On a loftier plane, the Thomases argue that, whatever the quantum of evidence as to their activities, it is unclear that their activities fall within the scope of the anti-camping regulation. They vigorously assert that the regulation is so unclear that it is unconstitutionally vague as applied to their conduct here.


Two principal concerns undergird the requirement that governmental enactments be sufficiently precise: first, that notice be given to those who may run afoul of the enactment and, second, that the enactment channel the discretion of those who enforce it. The principle is an important one to a free people. The Due Process Clause's prohibition against vague restrictions "requires that a penal statute define the criminal offense with sufficient definiteness that ordinary people can understand what conduct is prohibited and in a manner that does not encourage arbitrary and discriminatory enforcement." Kolender v. Lawson, 461 U.S. 352, 357, 103 S.Ct. 1855, 1858, 75 L.Ed.2d 903 (1983); see Hoffman Estates v. Flipside, Hoffman Estates, Inc., 455 U.S. 489, 498, 102 S.Ct. 1186, 1193, 71 L.Ed.2d 362 (1982); Grayned v. City of Rockford, 408 U.S. 104, 108-09, 92 S.Ct. 2294, 2298-99, 33 L.Ed.2d 222 (1972). The Supreme Court has further taught "that the more important aspect of the vagueness doctrine 'is not actual notice, but the other principal element of the doctrine--the requirement that the legislature establish minimal guidelines to govern law enforcement.' " Kolender, 461 U.S. at 358, 103 S.Ct. at 1858 (quoting Smith v. Goguen, 415 U.S. 566, 574, 94 S.Ct. 1242, 1247, 39 L.Ed.2d 605 (1974)).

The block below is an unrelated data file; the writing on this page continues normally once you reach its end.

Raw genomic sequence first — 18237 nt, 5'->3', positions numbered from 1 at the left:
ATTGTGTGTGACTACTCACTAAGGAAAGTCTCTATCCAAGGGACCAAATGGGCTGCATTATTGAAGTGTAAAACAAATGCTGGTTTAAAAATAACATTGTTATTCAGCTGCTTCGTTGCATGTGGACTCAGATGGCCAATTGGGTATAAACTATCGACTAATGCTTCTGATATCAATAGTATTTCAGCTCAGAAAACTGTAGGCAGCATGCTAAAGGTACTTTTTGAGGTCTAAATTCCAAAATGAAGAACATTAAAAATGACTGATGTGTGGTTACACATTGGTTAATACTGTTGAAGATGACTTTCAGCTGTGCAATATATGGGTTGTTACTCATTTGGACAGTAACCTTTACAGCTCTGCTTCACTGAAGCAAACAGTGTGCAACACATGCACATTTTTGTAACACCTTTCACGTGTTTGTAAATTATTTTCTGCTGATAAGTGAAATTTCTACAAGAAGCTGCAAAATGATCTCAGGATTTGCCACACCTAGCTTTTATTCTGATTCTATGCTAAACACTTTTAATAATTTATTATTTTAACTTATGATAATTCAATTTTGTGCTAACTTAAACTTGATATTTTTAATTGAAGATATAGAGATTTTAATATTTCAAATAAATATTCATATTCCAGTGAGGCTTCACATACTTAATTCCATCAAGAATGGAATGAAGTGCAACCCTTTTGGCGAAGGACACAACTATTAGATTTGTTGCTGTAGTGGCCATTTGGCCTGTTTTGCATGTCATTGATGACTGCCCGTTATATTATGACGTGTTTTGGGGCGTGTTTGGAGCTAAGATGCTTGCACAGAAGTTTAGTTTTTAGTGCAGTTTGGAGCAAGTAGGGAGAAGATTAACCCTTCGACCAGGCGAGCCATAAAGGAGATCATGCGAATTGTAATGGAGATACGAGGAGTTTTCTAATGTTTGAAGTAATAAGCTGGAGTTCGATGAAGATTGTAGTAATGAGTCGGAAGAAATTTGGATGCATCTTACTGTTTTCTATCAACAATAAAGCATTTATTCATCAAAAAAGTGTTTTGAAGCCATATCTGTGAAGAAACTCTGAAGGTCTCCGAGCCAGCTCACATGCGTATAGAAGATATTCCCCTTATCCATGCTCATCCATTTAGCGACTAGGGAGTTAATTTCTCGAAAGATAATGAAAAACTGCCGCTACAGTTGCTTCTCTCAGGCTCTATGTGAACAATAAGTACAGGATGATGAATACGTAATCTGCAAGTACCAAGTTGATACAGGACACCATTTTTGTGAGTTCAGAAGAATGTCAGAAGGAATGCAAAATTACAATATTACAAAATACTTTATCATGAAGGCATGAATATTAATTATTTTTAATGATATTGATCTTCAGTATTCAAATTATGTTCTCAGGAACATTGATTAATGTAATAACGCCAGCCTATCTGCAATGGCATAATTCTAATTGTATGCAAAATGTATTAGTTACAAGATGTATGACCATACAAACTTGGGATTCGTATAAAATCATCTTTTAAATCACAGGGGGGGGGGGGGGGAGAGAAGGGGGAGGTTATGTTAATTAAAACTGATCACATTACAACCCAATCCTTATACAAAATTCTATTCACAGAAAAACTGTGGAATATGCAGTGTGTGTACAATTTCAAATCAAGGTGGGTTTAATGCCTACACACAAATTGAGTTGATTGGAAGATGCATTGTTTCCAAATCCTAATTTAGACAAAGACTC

When the criminal penalty at issue applies to activity that furthers First Amendment interests, as the Thomases' protest most certainly did, the court is obliged to review the challenged enactment with particular care. Indeed, when the enactment threatens exercises of otherwise permissible First Amendment rights, the enactment must provide more notice and allow less discretion than for other activities. See Big Mama Rag, Inc. v. United States, 631 F.2d 1030, 1035 (D.C.Cir.1980) ("These standards [protecting against vague enactments) are especially stringent, and an even greater degree of specificity is required, where, as here, the exercise of First Amendment rights might be chilled by a law of uncertain meaning."); see also Smith v. Goguen, 415 U.S. at 573, 94 S.Ct. at 1247; NAACP v. Button, 371 U.S. 415, 433, 83 S.Ct. 328, 338, 9 L.Ed.2d 405 (1963).

In contexts other than the First Amendment, it is often sufficient that the proscription mark out the rough area of prohibited conduct, allowing law- abiding individuals to conform their conduct by steering clear of the prohibition. See Rose v. Locke, 423 U.S. 48, 50, 96 S.Ct. 243, 244, 46 L.Ed.2d 185 (1975) ("All the Due Process Clause requires is that the law give sufficient warning that men may conduct themselves so as to avoid that which is forbidden."). When an enactment is challenged as vague in its application in a First Amendment context, however, the court must focus instead upon whether the enactment provided fair notice that the defendant's contemplated conduct fell within the legitimate scope of the prohibition. See Keeffe v. Library of Congress, 777 F.2d 1573, 1582 (D.C.Cir.1985) ("We examine whether Keeffe had fair notice ... that her [contemplated activity implicating First Amendment interests] was legitimately proscribed...."); see also Palmer v. Euclid, 402 U.S. 544, 545-46, 91 S.Ct. 1563, 1564, 29 L.Ed.2d 98 (1971) (not First Amendment context); United States v.


Harriss, 347 U.S. 612, 617, 74 S.Ct. 808, 811, 98 L.Ed. 989 (1954) (Due Process Clause requires "fair notice that ... contemplated conduct is forbidden by the statute").